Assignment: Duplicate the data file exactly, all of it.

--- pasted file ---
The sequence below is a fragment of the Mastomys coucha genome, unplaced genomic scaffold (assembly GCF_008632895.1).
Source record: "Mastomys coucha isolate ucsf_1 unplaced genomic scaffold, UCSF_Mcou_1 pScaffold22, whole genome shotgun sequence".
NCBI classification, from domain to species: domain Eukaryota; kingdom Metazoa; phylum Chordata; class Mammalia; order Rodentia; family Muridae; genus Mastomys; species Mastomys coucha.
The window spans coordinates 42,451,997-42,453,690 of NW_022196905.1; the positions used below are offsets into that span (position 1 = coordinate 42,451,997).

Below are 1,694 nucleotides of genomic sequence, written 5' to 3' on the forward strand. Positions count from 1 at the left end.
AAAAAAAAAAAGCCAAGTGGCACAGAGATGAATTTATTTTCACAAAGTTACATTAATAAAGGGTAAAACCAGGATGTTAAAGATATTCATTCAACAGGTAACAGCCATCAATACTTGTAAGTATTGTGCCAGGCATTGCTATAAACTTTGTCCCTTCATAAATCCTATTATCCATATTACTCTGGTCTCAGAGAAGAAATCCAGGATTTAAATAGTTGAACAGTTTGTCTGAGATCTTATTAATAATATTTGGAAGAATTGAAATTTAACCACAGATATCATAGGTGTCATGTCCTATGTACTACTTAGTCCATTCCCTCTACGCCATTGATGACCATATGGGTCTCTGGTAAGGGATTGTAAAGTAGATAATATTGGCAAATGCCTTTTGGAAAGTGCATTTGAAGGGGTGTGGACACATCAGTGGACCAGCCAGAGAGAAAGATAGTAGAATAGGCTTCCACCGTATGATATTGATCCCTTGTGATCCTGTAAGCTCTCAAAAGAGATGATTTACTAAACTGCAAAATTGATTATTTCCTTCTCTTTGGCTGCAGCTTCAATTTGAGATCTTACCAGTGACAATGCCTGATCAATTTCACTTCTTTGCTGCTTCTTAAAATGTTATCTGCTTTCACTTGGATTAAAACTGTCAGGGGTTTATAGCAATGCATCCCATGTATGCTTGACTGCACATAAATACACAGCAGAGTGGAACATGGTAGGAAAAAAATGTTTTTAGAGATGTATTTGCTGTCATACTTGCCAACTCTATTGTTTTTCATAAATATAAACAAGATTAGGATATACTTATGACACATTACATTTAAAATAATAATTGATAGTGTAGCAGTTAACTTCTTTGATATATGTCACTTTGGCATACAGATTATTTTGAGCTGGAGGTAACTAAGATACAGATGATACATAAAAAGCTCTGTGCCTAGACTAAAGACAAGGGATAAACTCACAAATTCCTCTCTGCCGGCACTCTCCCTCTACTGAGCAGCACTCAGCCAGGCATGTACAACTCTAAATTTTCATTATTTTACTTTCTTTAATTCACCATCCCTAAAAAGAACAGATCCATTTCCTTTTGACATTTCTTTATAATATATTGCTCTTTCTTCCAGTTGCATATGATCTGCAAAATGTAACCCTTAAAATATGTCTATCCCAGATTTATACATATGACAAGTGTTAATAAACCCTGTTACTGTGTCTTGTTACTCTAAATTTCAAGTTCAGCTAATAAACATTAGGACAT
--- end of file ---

The sequence below is a fragment of the Mastomys coucha genome, unplaced genomic scaffold (assembly GCF_008632895.1).
Source record: "Mastomys coucha isolate ucsf_1 unplaced genomic scaffold, UCSF_Mcou_1 pScaffold22, whole genome shotgun sequence".
NCBI classification, from domain to species: domain Eukaryota; kingdom Metazoa; phylum Chordata; class Mammalia; order Rodentia; family Muridae; genus Mastomys; species Mastomys coucha.
The window spans coordinates 42,451,997-42,453,690 of NW_022196905.1; the positions used below are offsets into that span (position 1 = coordinate 42,451,997).

Below are 1,694 nucleotides of genomic sequence, written 5' to 3' on the forward strand. Positions count from 1 at the left end.
AAAAAAAAAAAGCCAAGTGGCACAGAGATGAATTTATTTTCACAAAGTTACATTAATAAAGGGTAAAACCAGGATGTTAAAGATATTCATTCAACAGGTAACAGCCATCAATACTTGTAAGTATTGTGCCAGGCATTGCTATAAACTTTGTCCCTTCATAAATCCTATTATCCATATTACTCTGGTCTCAGAGAAGAAATCCAGGATTTAAATAGTTGAACAGTTTGTCTGAGATCTTATTAATAATATTTGGAAGAATTGAAATTTAACCACAGATATCATAGGTGTCATGTCCTATGTACTACTTAGTCCATTCCCTCTACGCCATTGATGACCATATGGGTCTCTGGTAAGGGATTGTAAAGTAGATAATATTGGCAAATGCCTTTTGGAAAGTGCATTTGAAGGGGTGTGGACACATCAGTGGACCAGCCAGAGAGAAAGATAGTAGAATAGGCTTCCACCGTATGATATTGATCCCTTGTGATCCTGTAAGCTCTCAAAAGAGATGATTTACTAAACTGCAAAATTGATTATTTCCTTCTCTTTGGCTGCAGCTTCAATTTGAGATCTTACCAGTGACAATGCCTGATCAATTTCACTTCTTTGCTGCTTCTTAAAATGTTATCTGCTTTCACTTGGATTAAAACTGTCAGGGGTTTATAGCAATGCATCCCATGTATGCTTGACTGCACATAAATACACAGCAGAGTGGAACATGGTAGGAAAAAAATGTTTTTAGAGATGTATTTGCTGTCATACTTGCCAACTCTATTGTTTTTCATAAATATAAACAAGATTAGGATATACTTATGACACATTACATTTAAAATAATAATTGATAGTGTAGCAGTTAACTTCTTTGATATATGTCACTTTGGCATACAGATTATTTTGAGCTGGAGGTAACTAAGATACAGATGATACATAAAAAGCTCTGTGCCTAGACTAAAGACAAGGGATAAACTCACAAATTCCTCTCTGCCGGCACTCTCCCTCTACTGAGCAGCACTCAGCCAGGCATGTACAACTCTAAATTTTCATTATTTTACTTTCTTTAATTCACCATCCCTAAAAAGAACAGATCCATTTCCTTTTGACATTTCTTTATAATATATTGCTCTTTCTTCCAGTTGCATATGATCTGCAAAATGTAACCCTTAAAATATGTCTATCCCAGATTTATACATATGACAAGTGTTAATAAACCCTGTTACTGTGTCTTGTTACTCTAAATTTCAAGTTCAGCTAATAAACATTAGGACAT